William's confirmation and restoration of land, rights, and revenues in Steyning and elsewhere to Fécamp Abbey shows him fulfilling, as King Edward's rightful successor, his fundamental royal responsibilities of providing justice and protection to a religious community that was a powerhouse of Norman ducal authority and legitimacy and that played an important spiritual and practical role in the conquest of England. If the Steyning plea was heard by William just a week after the oath of Salisbury, in which all the landholders of England swore fealty to William as their king and submitted to him for the lands recorded in the Domesday survey and (we may reasonably expect) promises of good government, it would have been an entirely appropriate act for a ruler intent on living up to this agreement. It would have been a further reaffirmation of the legitimacy of his invasion of England and the regime to which it gave birth. And it would doubtless have secured the prayers of Fécamp's monks in obtaining God's support for this regime at a time when it had recently been threatened by invasion from Denmark and Flanders and other challenges easily perceived to be the instruments of divine wrath against the sinful Normans.
For all his efforts, William's resolution of the Steyning plea did not endure. Conflict continued into and beyond the reign of his son, William II. On 13 January 1103, William, the abbot of Fécamp, and Philip de Briouze, William de Briouze's son, made a concord related to some of the matters at issue in Steyning in 1086. It is significant that they did so before the Conqueror's youngest son, King Henry I, his queen Matilda, and “numerous barons” at Salisbury.Footnote 107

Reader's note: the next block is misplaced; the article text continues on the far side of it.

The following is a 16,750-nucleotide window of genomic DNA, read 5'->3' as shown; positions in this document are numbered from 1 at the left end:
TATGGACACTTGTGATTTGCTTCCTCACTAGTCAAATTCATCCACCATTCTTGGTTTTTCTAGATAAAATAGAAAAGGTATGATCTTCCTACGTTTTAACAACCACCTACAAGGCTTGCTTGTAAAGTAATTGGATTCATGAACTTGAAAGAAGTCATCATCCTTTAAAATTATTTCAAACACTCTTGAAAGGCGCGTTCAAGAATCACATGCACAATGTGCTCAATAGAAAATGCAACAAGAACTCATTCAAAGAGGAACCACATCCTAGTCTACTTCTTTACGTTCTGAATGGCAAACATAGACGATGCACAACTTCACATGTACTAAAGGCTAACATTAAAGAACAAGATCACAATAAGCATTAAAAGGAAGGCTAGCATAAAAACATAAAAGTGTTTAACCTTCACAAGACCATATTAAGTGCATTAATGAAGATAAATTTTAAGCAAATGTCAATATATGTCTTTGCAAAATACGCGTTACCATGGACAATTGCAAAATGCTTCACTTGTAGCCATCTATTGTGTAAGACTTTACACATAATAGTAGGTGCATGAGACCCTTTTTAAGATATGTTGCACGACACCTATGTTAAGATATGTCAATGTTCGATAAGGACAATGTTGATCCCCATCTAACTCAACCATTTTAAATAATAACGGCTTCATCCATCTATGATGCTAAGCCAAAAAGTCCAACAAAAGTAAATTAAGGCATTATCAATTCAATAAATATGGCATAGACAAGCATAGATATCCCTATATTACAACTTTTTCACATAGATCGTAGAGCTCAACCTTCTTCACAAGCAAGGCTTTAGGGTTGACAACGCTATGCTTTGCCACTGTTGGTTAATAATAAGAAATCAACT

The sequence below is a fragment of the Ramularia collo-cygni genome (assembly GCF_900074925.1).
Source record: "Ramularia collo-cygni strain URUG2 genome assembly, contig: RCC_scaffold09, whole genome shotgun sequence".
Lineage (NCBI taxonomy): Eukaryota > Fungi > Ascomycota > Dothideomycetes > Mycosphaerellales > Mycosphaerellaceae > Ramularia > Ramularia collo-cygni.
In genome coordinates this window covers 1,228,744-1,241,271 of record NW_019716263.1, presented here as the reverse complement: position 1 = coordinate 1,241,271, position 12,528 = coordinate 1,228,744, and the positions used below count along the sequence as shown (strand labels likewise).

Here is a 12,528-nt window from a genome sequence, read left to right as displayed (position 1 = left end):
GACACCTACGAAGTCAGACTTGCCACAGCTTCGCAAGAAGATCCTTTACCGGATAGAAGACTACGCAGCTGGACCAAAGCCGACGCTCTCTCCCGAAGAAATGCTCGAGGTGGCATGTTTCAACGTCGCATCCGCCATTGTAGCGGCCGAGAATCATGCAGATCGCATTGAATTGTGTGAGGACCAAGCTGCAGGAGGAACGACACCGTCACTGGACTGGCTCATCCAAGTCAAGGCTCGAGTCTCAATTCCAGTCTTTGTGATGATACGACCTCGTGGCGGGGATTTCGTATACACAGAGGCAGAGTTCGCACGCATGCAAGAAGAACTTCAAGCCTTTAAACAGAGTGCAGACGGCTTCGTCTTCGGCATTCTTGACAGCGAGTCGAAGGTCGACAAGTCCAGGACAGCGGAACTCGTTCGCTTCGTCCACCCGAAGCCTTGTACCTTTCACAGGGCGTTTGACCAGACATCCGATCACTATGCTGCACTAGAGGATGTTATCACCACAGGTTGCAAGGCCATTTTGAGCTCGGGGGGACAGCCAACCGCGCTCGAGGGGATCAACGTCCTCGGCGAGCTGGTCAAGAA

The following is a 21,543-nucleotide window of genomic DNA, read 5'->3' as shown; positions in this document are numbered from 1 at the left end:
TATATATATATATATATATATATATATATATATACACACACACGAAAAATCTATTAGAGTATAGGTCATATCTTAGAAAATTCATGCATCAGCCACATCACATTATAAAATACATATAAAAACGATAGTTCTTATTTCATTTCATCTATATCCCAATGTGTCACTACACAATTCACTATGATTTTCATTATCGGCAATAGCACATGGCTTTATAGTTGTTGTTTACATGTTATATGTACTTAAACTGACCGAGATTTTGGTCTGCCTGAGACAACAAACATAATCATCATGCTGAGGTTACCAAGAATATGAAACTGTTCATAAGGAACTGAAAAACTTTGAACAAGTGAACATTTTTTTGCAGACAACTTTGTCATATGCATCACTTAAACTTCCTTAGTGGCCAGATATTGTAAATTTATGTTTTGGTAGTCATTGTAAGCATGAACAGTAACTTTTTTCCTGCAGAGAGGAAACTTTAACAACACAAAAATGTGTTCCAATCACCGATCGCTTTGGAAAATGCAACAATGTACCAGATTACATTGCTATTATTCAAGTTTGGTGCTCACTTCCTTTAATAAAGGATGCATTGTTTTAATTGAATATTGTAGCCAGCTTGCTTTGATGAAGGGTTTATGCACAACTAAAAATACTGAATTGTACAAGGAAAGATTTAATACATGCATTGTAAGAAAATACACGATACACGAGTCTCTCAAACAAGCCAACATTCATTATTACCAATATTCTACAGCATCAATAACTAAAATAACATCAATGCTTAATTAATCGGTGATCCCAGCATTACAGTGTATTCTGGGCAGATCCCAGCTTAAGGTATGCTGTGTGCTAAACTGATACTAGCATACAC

Number 167: A Charter for the Abbey of Notre-Dame, Le Bec
At some point between 1081 and 1087 King William confirmed and attested a record of grants to the Norman abbey of Le Bec.Footnote 108 Bates carefully demonstrates that dating the event is complex. Bates observes that a letter was sent by Anselm from England to Le Bec about the king agreeing to confirm one of his charters to it only in the presence of the donors, and that as not all donors were present at court during Easter, the confirmation would take place when they assembled at Whitsun. Bates also notes that F. S. Schmitt and Walter Fröhlich regard this letter as issued during Anselm's second visit to England (1086); that Sally N. Vaughn offers an alternative date for the letter of 1081 (though the letter might refer to a different charter of King William, Acta William I, no. 166); that some of the grants in Acta William I, no. 167, appear to either postdate or predate the Domesday survey; and that Marjorie Chibnall points to William's absence from England in 1087, indicating that no. 167 “must therefore have been confirmed before the survey was complete.” Having said this, Bates considers it
much more likely the charter must be treated as a typical Norman pancarte or confirmation and it must be accepted that its contents are likely to be a compilation of material assembled over a period of time . . . The fact that the charter does not describe all the grants which Le Bec had come to possess by the time of Domesday Book is a strong argument in favour of a date earlier than 1086 for the compilation of the initial text . . . What is beyond doubt is that the charter was confirmed in England, since the array of English episcopal signa make this a near-certainty. This means that it must date to 1080 x 1081, 1082 x 1083 or 1085 x 1086. The charter's contents—and in particular the point that they do not include all Le Bec's 1086 endowment—point to an earlier date for the confirmation of the earliest draft. [Queen] Mathilda's absence and bishop William of Durham's presence perhaps point to 1086, since the former attests the Whitsun 1081 diplomas referred to above and the latter does not (see [nos.] 39, 255). It is safe only to assign the charter to the broader limits of 1081 x 1087 and to recognise that amendments were being made to it in the 1090s.Footnote 109